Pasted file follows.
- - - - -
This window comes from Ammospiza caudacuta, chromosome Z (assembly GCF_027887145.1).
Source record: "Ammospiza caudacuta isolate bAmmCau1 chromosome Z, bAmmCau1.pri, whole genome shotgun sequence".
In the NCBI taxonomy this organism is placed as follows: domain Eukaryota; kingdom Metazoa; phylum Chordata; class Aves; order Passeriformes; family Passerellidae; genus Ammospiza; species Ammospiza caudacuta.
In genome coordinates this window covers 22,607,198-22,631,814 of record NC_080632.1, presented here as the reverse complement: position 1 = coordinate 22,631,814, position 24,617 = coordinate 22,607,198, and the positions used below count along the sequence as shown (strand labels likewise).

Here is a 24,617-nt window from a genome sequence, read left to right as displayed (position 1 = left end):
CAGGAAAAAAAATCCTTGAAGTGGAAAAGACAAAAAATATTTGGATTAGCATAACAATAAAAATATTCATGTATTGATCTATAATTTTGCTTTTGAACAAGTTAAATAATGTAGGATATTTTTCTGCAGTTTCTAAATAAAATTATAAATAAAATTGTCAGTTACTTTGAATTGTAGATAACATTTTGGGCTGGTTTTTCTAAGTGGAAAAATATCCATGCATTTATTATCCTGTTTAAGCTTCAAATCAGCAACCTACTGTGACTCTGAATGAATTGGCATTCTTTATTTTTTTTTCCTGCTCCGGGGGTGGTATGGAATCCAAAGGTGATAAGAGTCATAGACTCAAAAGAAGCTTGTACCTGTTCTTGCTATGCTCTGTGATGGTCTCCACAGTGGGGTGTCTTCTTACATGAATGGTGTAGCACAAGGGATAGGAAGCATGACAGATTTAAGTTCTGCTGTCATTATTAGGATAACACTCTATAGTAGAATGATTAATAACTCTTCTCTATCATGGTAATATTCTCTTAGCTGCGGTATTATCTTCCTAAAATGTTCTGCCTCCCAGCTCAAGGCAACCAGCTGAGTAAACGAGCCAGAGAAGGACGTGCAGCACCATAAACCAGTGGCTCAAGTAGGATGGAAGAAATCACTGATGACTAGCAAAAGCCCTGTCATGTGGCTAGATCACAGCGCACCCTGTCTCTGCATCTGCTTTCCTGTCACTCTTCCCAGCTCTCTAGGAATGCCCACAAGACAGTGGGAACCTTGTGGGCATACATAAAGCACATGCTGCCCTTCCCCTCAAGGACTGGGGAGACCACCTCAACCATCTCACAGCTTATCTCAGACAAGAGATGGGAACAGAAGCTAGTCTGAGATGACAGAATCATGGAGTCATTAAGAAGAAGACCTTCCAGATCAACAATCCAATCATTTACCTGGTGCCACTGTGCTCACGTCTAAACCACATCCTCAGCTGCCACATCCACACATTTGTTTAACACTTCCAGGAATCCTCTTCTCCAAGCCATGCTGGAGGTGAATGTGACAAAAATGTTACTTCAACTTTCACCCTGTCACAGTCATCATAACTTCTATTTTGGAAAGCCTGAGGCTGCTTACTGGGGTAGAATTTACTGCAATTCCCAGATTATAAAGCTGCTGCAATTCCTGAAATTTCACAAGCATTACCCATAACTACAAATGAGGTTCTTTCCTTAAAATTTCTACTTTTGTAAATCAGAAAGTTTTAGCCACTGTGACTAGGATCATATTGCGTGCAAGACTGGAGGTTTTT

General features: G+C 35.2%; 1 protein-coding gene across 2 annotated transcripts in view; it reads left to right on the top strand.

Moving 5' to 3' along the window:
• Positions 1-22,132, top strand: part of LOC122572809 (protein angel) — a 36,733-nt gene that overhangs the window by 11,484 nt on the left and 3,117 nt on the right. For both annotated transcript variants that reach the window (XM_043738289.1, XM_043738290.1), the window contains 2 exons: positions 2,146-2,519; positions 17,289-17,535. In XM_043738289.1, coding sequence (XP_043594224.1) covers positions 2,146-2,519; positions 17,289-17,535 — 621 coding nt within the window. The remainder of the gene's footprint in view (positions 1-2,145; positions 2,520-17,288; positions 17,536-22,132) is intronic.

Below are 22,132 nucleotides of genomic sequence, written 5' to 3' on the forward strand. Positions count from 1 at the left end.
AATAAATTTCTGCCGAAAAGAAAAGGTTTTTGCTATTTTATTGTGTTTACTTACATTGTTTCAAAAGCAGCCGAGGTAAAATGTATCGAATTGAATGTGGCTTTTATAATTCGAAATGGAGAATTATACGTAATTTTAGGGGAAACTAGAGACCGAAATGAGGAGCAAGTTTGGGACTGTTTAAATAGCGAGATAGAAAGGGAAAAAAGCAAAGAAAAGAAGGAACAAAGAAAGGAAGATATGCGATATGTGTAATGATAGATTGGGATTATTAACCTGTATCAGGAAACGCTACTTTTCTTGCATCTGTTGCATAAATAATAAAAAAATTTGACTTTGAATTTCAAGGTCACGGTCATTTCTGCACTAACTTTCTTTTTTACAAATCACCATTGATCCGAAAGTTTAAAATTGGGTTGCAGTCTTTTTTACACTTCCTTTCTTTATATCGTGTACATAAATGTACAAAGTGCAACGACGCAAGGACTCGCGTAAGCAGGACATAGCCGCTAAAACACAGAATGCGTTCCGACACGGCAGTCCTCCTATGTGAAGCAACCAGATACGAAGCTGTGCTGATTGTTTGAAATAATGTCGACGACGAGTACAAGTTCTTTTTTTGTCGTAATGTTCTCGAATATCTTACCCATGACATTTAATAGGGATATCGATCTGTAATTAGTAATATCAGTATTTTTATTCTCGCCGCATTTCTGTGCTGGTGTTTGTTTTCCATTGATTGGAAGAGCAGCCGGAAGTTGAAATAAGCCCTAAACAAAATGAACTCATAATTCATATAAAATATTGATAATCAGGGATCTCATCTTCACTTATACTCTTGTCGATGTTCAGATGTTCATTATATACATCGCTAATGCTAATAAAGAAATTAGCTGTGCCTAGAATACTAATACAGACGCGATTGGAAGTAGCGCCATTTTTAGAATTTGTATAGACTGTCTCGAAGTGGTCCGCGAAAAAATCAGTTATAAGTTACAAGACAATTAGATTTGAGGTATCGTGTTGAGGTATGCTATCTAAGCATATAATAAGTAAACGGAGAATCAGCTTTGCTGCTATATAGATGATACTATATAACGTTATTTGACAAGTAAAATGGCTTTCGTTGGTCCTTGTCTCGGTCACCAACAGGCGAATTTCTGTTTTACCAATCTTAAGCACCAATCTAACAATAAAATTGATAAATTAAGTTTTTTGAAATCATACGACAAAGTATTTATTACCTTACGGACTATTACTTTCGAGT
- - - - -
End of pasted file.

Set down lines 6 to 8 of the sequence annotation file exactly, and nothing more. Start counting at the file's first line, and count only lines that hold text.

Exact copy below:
CAGGAAAAAAAATCCTTGAAGTGGAAAAGACAAAAAATATTTGGATTAGCATAACAATAAAAATATTCATGTATTGATCTATAATTTTGCTTTTGAACAAGTTAAATAATGTAGGATATTTTTCTGCAGTTTCTAAATAAAATTATAAATAAAATTGTCAGTTACTTTGAATTGTAGATAACATTTTGGGCTGGTTTTTCTAAGTGGAAAAATATCCATGCATTTATTATCCTGTTTAAGCTTCAAATCAGCAACCTACTGTGACTCTGAATGAATTGGCATTCTTTATTTTTTTTTCCTGCTCCGGGGGTGGTATGGAATCCAAAGGTGATAAGAGTCATAGACTCAAAAGAAGCTTGTACCTGTTCTTGCTATGCTCTGTGATGGTCTCCACAGTGGGGTGTCTTCTTACATGAATGGTGTAGCACAAGGGATAGGAAGCATGACAGATTTAAGTTCTGCTGTCATTATTAGGATAACACTCTATAGTAGAATGATTAATAACTCTTCTCTATCATGGTAATATTCTCTTAGCTGCGGTATTATCTTCCTAAAATGTTCTGCCTCCCAGCTCAAGGCAACCAGCTGAGTAAACGAGCCAGAGAAGGACGTGCAGCACCATAAACCAGTGGCTCAAGTAGGATGGAAGAAATCACTGATGACTAGCAAAAGCCCTGTCATGTGGCTAGATCACAGCGCACCCTGTCTCTGCATCTGCTTTCCTGTCACTCTTCCCAGCTCTCTAGGAATGCCCACAAGACAGTGGGAACCTTGTGGGCATACATAAAGCACATGCTGCCCTTCCCCTCAAGGACTGGGGAGACCACCTCAACCATCTCACAGCTTATCTCAGACAAGAGATGGGAACAGAAGCTAGTCTGAGATGACAGAATCATGGAGTCATTAAGAAGAAGACCTTCCAGATCAACAATCCAATCATTTACCTGGTGCCACTGTGCTCACGTCTAAACCACATCCTCAGCTGCCACATCCACACATTTGTTTAACACTTCCAGGAATCCTCTTCTCCAAGCCATGCTGGAGGTGAATGTGACAAAAATGTTACTTCAACTTTCACCCTGTCACAGTCATCATAACTTCTATTTTGGAAAGCCTGAGGCTGCTTACTGGGGTAGAATTTACTGCAATTCCCAGATTATAAAGCTGCTGCAATTCCTGAAATTTCACAAGCATTACCCATAACTACAAATGAGGTTCTTTCCTTAAAATTTCTACTTTTGTAAATCAGAAAGTTTTAGCCACTGTGACTAGGATCATATTGCGTGCAAGACTGGAGGTTTTT

General features: G+C 35.2%; 1 protein-coding gene across 2 annotated transcripts in view; it reads left to right on the top strand.

Moving 5' to 3' along the window: